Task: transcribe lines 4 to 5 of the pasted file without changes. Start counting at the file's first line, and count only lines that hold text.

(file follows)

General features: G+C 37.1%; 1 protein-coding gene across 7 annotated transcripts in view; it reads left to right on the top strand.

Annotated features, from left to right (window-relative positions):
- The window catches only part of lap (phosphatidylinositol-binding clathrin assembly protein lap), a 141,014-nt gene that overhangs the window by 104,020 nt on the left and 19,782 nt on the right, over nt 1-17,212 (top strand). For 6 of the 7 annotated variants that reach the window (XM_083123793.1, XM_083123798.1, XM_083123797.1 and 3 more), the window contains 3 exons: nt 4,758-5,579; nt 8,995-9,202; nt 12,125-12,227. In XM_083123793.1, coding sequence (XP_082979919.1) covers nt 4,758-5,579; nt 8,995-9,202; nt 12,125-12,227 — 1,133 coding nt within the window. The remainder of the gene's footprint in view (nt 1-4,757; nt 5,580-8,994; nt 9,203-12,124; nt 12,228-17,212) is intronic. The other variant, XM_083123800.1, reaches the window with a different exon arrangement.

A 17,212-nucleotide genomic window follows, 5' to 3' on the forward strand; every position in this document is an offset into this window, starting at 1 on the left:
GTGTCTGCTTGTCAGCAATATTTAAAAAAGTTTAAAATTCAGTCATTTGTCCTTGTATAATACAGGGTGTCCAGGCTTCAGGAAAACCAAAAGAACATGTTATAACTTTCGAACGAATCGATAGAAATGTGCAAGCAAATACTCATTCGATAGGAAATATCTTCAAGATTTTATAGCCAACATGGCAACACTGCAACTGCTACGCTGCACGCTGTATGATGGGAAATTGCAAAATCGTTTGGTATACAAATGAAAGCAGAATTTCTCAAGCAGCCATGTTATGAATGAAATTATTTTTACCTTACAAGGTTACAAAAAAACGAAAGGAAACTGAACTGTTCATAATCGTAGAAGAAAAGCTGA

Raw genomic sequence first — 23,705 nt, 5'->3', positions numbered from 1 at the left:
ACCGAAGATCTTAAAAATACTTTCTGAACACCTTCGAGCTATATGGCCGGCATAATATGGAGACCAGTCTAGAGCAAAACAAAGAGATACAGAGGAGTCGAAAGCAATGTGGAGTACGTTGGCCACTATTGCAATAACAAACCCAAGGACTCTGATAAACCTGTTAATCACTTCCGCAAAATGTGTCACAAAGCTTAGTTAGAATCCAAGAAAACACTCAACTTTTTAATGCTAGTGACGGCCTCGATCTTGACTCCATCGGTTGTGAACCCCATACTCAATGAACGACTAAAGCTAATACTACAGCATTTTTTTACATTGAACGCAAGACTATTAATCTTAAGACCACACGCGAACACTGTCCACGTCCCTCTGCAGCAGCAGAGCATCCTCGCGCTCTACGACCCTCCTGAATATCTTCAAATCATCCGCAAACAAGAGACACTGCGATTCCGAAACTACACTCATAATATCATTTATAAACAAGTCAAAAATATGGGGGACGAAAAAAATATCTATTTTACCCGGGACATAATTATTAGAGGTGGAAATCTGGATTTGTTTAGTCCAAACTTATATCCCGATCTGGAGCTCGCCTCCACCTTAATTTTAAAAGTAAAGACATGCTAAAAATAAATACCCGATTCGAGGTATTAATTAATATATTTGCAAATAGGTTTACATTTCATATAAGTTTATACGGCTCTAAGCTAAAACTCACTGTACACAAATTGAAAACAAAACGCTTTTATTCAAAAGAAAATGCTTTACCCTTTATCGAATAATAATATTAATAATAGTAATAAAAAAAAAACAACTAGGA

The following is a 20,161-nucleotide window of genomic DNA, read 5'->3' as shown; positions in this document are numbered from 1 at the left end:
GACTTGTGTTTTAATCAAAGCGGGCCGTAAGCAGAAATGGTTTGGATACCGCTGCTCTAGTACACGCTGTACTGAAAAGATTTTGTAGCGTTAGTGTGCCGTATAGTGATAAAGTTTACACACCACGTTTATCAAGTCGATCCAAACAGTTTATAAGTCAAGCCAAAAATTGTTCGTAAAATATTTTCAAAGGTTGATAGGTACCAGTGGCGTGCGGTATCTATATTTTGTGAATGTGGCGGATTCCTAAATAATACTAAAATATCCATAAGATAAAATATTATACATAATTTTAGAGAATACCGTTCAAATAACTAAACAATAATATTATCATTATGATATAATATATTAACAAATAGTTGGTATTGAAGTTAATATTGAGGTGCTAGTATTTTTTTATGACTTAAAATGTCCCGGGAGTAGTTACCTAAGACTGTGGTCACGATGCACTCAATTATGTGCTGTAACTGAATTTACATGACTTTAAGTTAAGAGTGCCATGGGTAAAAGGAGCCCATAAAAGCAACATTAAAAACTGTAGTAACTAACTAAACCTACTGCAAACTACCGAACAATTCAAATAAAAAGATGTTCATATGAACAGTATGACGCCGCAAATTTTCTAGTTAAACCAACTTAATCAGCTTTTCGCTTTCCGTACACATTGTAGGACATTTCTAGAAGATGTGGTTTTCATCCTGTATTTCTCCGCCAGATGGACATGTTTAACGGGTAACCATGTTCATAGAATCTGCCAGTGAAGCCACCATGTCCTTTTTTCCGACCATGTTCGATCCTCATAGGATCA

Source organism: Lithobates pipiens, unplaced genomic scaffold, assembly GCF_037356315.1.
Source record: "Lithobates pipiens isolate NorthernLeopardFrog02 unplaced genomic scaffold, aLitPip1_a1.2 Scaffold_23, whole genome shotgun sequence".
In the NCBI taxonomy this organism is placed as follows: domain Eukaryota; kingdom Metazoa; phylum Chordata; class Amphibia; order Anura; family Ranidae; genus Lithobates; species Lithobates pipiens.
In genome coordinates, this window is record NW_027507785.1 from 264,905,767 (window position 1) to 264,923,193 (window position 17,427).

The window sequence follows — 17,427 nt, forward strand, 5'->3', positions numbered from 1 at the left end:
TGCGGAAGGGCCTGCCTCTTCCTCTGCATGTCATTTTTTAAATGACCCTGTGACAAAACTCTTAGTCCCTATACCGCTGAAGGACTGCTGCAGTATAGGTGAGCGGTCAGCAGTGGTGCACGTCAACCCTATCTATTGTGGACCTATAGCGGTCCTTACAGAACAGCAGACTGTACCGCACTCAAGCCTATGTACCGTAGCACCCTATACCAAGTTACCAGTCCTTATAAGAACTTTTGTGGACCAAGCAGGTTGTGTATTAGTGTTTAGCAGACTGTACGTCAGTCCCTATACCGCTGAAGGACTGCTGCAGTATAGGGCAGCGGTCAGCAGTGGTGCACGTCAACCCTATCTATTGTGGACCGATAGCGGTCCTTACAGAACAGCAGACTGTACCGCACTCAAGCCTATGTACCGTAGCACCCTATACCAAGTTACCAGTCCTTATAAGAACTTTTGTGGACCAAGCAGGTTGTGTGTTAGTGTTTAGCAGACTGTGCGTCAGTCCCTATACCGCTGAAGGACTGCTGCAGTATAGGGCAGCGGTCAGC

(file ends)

A 17,212-nucleotide genomic window follows, 5' to 3' on the forward strand; every position in this document is an offset into this window, starting at 1 on the left:
GTGTCTGCTTGTCAGCAATATTTAAAAAAGTTTAAAATTCAGTCATTTGTCCTTGTATAATACAGGGTGTCCAGGCTTCAGGAAAACCAAAAGAACATGTTATAACTTTCGAACGAATCGATAGAAATGTGCAAGCAAATACTCATTCGATAGGAAATATCTTCAAGATTTTATAGCCAACATGGCAACACTGCAACTGCTACGCTGCACGCTGTATGATGGGAAATTGCAAAATCGTTTGGTATACAAATGAAAGCAGAATTTCTCAAGCAGCCATGTTATGAATGAAATTATTTTTACCTTACAAGGTTACAAAAAAACGAAAGGAAACTGAACTGTTCATAATCGTAGAAGAAAAGCTGA